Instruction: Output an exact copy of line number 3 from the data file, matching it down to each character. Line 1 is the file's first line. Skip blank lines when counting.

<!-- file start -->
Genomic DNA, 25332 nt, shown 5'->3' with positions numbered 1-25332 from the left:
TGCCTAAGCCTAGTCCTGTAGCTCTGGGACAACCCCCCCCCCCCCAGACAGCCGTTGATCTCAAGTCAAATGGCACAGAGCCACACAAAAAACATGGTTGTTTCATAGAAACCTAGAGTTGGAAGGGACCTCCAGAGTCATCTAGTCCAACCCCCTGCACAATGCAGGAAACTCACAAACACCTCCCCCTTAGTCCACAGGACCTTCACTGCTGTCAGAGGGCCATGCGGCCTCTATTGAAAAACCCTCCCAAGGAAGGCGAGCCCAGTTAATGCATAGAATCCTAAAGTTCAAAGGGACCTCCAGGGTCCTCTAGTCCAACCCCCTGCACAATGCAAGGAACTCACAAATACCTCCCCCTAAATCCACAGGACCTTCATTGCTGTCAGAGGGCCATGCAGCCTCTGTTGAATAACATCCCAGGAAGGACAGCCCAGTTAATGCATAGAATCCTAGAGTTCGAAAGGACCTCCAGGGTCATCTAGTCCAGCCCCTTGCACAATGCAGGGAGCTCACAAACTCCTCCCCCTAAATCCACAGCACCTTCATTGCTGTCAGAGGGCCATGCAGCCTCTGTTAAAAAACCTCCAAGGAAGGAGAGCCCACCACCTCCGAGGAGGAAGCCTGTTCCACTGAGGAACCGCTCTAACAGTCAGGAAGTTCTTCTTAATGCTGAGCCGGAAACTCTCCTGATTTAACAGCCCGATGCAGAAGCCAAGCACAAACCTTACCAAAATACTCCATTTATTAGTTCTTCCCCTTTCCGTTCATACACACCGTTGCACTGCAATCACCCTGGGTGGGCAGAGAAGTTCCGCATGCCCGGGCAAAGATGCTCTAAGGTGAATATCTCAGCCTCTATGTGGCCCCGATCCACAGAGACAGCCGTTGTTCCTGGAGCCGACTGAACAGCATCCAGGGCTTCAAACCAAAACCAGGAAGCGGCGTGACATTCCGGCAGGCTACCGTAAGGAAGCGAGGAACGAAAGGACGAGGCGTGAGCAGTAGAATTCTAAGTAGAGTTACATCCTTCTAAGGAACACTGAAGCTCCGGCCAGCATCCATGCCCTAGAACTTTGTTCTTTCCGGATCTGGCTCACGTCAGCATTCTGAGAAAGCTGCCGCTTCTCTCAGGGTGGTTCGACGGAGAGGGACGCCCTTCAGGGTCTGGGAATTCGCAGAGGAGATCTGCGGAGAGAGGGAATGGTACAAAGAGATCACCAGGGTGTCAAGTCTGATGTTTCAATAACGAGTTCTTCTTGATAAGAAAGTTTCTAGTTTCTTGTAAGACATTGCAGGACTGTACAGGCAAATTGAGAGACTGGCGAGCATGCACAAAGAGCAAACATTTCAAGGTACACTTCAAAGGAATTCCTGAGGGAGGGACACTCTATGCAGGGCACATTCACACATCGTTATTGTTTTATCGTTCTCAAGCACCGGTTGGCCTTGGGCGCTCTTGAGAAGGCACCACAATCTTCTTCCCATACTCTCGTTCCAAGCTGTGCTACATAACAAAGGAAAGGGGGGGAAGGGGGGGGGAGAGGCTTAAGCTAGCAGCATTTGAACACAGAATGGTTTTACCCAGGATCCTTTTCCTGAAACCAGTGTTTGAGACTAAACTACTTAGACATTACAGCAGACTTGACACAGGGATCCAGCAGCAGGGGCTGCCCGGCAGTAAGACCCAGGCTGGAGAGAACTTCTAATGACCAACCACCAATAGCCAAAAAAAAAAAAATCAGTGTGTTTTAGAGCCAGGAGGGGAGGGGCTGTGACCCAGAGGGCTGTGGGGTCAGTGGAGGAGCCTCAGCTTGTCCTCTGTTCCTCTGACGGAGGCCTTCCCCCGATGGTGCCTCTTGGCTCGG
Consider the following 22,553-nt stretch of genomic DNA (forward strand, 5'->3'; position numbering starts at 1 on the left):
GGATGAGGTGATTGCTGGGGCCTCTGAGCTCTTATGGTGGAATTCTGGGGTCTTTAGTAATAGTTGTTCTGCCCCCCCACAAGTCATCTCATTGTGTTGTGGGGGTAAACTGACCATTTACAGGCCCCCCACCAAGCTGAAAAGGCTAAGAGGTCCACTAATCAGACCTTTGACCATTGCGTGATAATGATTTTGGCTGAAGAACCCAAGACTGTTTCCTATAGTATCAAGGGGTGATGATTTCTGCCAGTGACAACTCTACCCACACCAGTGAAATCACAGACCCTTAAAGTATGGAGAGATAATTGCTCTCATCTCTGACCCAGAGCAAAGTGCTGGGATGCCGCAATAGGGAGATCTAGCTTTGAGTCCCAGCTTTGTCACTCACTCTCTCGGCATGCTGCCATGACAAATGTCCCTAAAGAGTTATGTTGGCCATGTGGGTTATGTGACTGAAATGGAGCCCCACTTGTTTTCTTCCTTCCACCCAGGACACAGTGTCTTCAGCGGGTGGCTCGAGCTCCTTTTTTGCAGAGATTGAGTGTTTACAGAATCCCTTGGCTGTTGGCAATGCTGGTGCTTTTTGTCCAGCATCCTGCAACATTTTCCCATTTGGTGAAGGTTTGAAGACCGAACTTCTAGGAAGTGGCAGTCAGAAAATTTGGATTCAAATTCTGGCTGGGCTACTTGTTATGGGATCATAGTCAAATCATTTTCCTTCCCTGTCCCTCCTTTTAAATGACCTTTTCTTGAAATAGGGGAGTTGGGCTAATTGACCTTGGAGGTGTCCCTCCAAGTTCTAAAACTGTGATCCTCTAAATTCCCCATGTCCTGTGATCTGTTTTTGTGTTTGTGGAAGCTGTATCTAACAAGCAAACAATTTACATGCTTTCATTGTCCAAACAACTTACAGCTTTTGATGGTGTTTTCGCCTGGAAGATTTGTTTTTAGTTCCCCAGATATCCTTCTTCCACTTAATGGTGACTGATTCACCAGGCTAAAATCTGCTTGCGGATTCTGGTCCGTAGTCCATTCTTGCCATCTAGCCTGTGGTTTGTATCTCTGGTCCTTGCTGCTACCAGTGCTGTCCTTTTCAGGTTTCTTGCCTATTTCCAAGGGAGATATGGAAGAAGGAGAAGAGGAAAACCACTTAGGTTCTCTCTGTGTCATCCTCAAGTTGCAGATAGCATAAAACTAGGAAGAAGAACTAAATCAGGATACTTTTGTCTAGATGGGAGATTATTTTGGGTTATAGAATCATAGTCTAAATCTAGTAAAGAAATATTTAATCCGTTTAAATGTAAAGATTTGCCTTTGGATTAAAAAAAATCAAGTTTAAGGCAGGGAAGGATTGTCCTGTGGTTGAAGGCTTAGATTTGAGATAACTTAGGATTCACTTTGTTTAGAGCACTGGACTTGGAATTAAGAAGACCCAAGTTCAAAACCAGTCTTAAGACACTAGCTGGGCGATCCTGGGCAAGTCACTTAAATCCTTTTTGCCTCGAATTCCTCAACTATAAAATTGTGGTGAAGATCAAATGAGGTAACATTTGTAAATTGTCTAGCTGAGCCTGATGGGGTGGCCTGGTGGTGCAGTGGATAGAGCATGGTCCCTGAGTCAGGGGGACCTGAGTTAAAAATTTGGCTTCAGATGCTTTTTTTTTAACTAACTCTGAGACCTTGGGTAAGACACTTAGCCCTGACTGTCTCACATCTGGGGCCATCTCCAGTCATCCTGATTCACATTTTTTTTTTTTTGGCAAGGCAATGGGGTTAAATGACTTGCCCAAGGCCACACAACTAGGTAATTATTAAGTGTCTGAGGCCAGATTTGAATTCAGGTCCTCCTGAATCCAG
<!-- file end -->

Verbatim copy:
Consider the following 22,553-nt stretch of genomic DNA (forward strand, 5'->3'; position numbering starts at 1 on the left):